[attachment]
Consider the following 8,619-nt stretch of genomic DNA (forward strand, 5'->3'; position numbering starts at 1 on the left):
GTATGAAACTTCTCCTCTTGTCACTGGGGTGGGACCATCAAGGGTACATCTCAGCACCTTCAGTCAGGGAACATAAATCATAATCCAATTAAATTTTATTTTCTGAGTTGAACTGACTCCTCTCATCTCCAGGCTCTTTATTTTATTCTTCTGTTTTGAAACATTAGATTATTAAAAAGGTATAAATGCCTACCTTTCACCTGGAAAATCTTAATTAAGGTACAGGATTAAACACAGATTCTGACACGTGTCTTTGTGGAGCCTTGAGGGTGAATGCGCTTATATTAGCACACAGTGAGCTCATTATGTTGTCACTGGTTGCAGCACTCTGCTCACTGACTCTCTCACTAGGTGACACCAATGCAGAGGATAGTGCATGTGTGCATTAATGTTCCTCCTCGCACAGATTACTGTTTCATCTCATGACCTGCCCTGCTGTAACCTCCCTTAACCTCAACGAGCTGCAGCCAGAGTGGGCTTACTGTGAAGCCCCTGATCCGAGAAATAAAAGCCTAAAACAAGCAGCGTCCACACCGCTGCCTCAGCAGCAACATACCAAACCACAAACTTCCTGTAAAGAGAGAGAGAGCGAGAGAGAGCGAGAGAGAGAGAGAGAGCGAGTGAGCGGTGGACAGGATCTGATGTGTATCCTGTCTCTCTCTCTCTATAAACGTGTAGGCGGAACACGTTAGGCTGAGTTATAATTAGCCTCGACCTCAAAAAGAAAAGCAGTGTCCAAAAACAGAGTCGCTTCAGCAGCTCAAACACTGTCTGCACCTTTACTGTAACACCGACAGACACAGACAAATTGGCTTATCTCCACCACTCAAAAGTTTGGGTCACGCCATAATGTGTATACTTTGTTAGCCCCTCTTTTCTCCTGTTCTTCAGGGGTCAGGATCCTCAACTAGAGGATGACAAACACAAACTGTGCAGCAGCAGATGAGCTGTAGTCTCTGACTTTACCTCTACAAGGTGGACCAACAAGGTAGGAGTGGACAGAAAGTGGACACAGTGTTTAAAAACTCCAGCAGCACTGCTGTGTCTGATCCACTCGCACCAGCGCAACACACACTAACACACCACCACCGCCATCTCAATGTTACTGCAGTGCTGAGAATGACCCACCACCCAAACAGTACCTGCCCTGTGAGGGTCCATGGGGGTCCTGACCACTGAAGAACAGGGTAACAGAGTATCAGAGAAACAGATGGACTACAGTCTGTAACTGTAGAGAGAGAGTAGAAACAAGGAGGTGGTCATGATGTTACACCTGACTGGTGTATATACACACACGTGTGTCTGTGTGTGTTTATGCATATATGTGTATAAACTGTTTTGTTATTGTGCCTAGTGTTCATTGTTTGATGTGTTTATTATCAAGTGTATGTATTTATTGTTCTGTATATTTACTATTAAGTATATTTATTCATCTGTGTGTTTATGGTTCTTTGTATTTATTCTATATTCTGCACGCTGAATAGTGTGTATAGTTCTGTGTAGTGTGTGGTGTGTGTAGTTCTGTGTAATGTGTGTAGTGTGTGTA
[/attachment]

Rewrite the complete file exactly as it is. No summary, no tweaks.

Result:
Consider the following 8,619-nt stretch of genomic DNA (forward strand, 5'->3'; position numbering starts at 1 on the left):
GTATGAAACTTCTCCTCTTGTCACTGGGGTGGGACCATCAAGGGTACATCTCAGCACCTTCAGTCAGGGAACATAAATCATAATCCAATTAAATTTTATTTTCTGAGTTGAACTGACTCCTCTCATCTCCAGGCTCTTTATTTTATTCTTCTGTTTTGAAACATTAGATTATTAAAAAGGTATAAATGCCTACCTTTCACCTGGAAAATCTTAATTAAGGTACAGGATTAAACACAGATTCTGACACGTGTCTTTGTGGAGCCTTGAGGGTGAATGCGCTTATATTAGCACACAGTGAGCTCATTATGTTGTCACTGGTTGCAGCACTCTGCTCACTGACTCTCTCACTAGGTGACACCAATGCAGAGGATAGTGCATGTGTGCATTAATGTTCCTCCTCGCACAGATTACTGTTTCATCTCATGACCTGCCCTGCTGTAACCTCCCTTAACCTCAACGAGCTGCAGCCAGAGTGGGCTTACTGTGAAGCCCCTGATCCGAGAAATAAAAGCCTAAAACAAGCAGCGTCCACACCGCTGCCTCAGCAGCAACATACCAAACCACAAACTTCCTGTAAAGAGAGAGAGAGCGAGAGAGAGCGAGAGAGAGAGAGAGAGCGAGTGAGCGGTGGACAGGATCTGATGTGTATCCTGTCTCTCTCTCTCTATAAACGTGTAGGCGGAACACGTTAGGCTGAGTTATAATTAGCCTCGACCTCAAAAAGAAAAGCAGTGTCCAAAAACAGAGTCGCTTCAGCAGCTCAAACACTGTCTGCACCTTTACTGTAACACCGACAGACACAGACAAATTGGCTTATCTCCACCACTCAAAAGTTTGGGTCACGCCATAATGTGTATACTTTGTTAGCCCCTCTTTTCTCCTGTTCTTCAGGGGTCAGGATCCTCAACTAGAGGATGACAAACACAAACTGTGCAGCAGCAGATGAGCTGTAGTCTCTGACTTTACCTCTACAAGGTGGACCAACAAGGTAGGAGTGGACAGAAAGTGGACACAGTGTTTAAAAACTCCAGCAGCACTGCTGTGTCTGATCCACTCGCACCAGCGCAACACACACTAACACACCACCACCGCCATCTCAATGTTACTGCAGTGCTGAGAATGACCCACCACCCAAACAGTACCTGCCCTGTGAGGGTCCATGGGGGTCCTGACCACTGAAGAACAGGGTAACAGAGTATCAGAGAAACAGATGGACTACAGTCTGTAACTGTAGAGAGAGAGTAGAAACAAGGAGGTGGTCATGATGTTACACCTGACTGGTGTATATACACACACGTGTGTCTGTGTGTGTTTATGCATATATGTGTATAAACTGTTTTGTTATTGTGCCTAGTGTTCATTGTTTGATGTGTTTATTATCAAGTGTATGTATTTATTGTTCTGTATATTTACTATTAAGTATATTTATTCATCTGTGTGTTTATGGTTCTTTGTATTTATTCTATATTCTGCACGCTGAATAGTGTGTATAGTTCTGTGTAGTGTGTGGTGTGTGTAGTTCTGTGTAATGTGTGTAGTGTGTGTA